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Mike hopes to see the world turned upside down through local communities banding together for social change, especially churches which have recognized the radical calling to be good news to the poor, to set free the prisoners and oppressed, and to become the social embodiment of the reign of God on earth as it is in heaven. He lives with the blessed memory of his wife, in Durham, NC, and has three adult children living in three different states. He also shares his life with the Mt. Level Missionary Baptist Church in Durham, the faculty and students of Shaw University Divinity School in Raleigh, NC, and the faithful fans of Duke and Baylor Basketball in his neighborhood.

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Wednesday, November 19, 2008

Buy Nothing Day

There's nothing like an economic crisis to get us thinking about our spending. Reports on retail sales indicate many people are cutting back on spending. Wal-Mart and Costco are still making good profits, so it seems that the people who are shopping are inclined to hunt for bargains. The advertisements are getting thicker and rowdier in my newspaper and my mailbox. SALE! SALE! SALE! A Target commercial on TV has little children acting in a school Christmas pageant about going shopping.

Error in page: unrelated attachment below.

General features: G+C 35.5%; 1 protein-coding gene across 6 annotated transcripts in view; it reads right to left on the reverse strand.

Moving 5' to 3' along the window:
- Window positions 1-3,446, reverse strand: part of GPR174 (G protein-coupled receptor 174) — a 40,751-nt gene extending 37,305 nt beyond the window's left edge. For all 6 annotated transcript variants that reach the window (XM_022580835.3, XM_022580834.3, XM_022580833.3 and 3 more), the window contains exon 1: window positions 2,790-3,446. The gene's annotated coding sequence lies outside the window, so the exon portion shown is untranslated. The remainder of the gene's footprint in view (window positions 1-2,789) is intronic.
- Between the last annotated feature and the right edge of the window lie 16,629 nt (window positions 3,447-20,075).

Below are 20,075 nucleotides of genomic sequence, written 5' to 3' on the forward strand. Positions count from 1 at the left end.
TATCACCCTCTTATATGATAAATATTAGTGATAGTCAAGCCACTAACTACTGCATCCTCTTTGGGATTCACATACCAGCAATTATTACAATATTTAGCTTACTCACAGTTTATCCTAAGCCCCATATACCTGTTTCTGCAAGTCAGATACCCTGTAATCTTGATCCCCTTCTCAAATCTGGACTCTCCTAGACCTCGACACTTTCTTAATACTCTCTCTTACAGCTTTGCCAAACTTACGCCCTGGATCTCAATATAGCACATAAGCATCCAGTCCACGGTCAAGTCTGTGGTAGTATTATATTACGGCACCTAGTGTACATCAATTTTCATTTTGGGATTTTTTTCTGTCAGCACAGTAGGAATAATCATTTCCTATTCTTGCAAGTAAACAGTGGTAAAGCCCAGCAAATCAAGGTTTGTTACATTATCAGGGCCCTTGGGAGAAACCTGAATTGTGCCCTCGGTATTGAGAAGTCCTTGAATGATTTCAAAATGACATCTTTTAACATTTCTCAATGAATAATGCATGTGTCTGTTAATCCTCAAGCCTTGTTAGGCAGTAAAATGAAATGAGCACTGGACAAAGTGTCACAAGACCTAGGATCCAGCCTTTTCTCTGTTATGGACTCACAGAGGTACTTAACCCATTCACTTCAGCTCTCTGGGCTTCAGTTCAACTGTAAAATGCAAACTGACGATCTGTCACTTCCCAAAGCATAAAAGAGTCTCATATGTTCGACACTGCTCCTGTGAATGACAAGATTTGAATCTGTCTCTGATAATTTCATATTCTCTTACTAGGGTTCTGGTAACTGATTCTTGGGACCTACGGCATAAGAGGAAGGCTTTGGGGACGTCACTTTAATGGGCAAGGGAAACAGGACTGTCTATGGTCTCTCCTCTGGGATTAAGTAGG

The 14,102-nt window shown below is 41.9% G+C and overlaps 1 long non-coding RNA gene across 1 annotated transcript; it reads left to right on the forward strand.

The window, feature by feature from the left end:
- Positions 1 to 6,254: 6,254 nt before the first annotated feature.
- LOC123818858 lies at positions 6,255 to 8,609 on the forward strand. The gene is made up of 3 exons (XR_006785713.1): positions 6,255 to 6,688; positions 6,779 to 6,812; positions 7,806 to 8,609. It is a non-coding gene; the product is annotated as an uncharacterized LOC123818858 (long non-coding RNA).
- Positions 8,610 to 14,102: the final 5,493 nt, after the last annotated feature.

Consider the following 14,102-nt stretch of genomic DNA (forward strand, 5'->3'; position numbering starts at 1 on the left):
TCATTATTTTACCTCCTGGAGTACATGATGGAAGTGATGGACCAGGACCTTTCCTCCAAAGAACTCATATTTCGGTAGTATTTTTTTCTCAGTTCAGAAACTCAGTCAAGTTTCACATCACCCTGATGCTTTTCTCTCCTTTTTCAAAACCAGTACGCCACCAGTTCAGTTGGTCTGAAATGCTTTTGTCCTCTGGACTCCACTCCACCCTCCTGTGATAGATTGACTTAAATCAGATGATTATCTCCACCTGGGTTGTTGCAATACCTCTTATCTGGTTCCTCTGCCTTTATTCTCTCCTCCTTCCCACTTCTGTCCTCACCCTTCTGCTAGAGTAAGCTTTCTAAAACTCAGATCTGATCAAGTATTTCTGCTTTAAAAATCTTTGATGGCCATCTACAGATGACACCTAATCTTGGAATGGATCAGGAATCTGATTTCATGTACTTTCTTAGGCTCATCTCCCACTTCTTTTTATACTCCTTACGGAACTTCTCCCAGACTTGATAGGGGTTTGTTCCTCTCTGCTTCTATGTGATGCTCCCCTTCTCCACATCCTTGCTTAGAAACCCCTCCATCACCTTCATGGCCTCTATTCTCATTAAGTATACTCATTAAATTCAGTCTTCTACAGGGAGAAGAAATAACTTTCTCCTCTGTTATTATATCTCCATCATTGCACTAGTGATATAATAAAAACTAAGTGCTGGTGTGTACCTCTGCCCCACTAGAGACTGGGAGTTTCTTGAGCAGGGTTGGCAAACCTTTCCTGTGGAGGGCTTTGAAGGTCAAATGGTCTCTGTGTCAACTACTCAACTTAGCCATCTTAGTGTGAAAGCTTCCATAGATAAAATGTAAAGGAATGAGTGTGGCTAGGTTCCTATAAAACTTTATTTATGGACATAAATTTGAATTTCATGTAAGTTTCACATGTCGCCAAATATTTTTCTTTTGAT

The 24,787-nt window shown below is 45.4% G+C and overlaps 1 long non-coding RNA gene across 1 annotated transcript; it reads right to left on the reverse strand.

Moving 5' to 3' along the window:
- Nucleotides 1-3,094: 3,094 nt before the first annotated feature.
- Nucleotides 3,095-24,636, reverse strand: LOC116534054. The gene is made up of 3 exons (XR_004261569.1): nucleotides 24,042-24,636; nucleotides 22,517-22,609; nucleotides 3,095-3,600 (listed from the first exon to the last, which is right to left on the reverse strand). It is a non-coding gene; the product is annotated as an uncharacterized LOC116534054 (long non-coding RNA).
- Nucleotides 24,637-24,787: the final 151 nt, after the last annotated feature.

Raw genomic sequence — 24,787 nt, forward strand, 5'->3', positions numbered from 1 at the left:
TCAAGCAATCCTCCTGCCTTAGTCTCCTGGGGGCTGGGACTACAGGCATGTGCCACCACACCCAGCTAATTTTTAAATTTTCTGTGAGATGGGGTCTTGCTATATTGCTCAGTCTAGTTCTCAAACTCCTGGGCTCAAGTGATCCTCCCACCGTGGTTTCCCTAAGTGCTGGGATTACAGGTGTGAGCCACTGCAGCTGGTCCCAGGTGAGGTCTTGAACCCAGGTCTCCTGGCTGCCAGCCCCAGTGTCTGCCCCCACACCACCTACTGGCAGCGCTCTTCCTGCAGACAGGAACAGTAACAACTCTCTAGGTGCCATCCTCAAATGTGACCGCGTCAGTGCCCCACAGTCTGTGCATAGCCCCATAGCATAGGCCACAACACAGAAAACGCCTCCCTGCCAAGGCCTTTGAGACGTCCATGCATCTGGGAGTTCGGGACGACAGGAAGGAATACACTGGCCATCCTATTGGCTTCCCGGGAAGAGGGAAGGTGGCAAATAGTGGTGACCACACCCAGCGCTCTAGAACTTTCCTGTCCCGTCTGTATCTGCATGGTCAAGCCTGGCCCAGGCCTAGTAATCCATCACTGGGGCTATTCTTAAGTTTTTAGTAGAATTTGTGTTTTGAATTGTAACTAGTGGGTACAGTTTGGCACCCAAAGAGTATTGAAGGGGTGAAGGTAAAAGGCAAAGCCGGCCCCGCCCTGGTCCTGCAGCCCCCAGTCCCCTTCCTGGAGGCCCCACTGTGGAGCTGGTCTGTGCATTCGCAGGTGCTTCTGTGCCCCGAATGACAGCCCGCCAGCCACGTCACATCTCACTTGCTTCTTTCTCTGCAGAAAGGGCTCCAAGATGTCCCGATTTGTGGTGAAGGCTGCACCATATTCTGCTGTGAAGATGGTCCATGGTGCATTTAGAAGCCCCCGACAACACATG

As we approach the end of this Christian year and the beginning of the next with Advent, we find ourselves living in conflicting times. The standard calendar, the Christian calendar, the school calendar, and the shopping calendar are out of sync. Advent tells us to pause and reflect, awaiting what God will do. School tells us to burrow in and study, finish projects, and pull all-nighters. Shopping tells us that Christmas is the high festival of consumption, and we must offer sacrifices at the malls and department stores for a month in advance, especially on Black Friday, the day after Thanksgiving Day.

In an effort to recover some sanity about this time of year, a variety of groups have renamed Black Friday as "Buy Nothing Day." Rather than get caught up in a feeding frenzy of shopping, they say to use this day for family time, doing things together, playing games, telling stories, serving others. An entry in the God's Politics Blog suggests using the day to make things rather than buy things. Give some thought to making a different use of the Friday after Thanksgiving.

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